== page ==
How Will Banks Fare If Housing Market Cools?

Australia | Oct 04 2021

This story features COMMONWEALTH BANK OF AUSTRALIA, and other companies. For more info SHARE ANALYSIS: CBA

Does the outlook for the banks hinge on whether tightening measures will be instigated to cool home buyer lending?

-Measures to rein in the housing market could be on the way by year end
-Initial action likely to be modest and probably involve limits to DTI and LTV lending
-Main upside for banks will be measures allowing for a re-pricing of mortgages


By Eva Brocklehurst

As soaring house prices in Australia put lending under scrutiny, are regulators now gently massaging expectations for tighter conditions as 2022 approaches? Several brokers suspect some measures could be contemplated to cool the market.

Any macro prudential measures are likely to put a damper on housing and Macquarie expects credit growth and, potentially, property prices will moderate as a result. If these measures are effective it would limit the potential upside risk to bank earnings from credit growth.

A statement from the Council of Financial Regulators (CFR) has also raised broker alert levels, with a warning that a period of credit growth that materially outpaces household income will add to the medium-term risks that face the economy.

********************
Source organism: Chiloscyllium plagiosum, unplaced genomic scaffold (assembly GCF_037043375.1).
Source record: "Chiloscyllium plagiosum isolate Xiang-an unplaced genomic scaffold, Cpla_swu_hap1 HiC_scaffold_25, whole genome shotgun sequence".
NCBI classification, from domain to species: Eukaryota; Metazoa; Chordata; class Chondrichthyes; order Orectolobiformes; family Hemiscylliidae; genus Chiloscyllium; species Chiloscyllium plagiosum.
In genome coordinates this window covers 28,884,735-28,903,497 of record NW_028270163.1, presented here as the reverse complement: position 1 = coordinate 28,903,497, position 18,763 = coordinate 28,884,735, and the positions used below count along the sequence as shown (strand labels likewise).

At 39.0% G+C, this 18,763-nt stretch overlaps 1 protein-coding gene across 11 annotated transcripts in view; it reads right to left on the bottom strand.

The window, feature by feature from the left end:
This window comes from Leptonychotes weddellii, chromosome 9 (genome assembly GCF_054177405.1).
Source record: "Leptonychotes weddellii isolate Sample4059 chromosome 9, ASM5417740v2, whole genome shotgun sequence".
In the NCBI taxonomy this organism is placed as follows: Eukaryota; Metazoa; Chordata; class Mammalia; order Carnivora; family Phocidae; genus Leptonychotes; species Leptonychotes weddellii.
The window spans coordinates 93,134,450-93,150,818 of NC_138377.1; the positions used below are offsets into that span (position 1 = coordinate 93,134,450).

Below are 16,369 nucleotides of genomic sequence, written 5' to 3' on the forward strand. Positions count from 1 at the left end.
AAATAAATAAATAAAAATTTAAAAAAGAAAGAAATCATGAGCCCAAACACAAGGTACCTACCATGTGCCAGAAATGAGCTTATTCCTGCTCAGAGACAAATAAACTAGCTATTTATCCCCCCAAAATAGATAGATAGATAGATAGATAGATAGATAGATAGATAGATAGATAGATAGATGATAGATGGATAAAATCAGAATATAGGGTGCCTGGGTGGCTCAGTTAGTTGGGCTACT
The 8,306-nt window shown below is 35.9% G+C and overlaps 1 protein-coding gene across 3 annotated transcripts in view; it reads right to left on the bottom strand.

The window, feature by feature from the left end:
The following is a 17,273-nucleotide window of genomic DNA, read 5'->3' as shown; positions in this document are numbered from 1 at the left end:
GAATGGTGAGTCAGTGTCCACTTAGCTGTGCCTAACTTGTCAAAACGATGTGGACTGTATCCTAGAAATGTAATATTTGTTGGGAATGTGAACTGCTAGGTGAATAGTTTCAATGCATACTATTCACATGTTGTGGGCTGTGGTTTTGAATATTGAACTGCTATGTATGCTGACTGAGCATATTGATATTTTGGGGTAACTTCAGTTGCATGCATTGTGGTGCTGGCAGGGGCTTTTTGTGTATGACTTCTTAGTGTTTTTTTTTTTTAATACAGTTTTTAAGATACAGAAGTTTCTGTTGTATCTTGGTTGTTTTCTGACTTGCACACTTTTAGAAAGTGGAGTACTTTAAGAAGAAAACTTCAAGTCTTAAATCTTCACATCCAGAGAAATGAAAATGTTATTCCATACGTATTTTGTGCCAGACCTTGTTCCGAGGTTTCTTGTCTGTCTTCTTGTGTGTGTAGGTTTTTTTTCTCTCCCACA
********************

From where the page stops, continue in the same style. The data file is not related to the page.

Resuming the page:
Still, brokers agree regulators do not appear to be in a rush, and while APRA (Australian Prudential Regulatory Authority) plans to release a paper over the next couple of months, it does not appear major tightening is imminent.

Commonwealth Treasurer Josh Frydenberg has reinforced the CFR statement, commenting about the need to restrain borrowing, particularly the amount of high debt-to-income (DTI) lending.

While surprised by the Treasurer's comments, as he had been keen to ease lending standards after banks tightened previously, Jarden now believes this is a clear signal of the tightening risk on the horizon. The broker expects 2022 could arrive before regulators make a move, after assessing the impact of lockdowns and the uncertain economic recovery.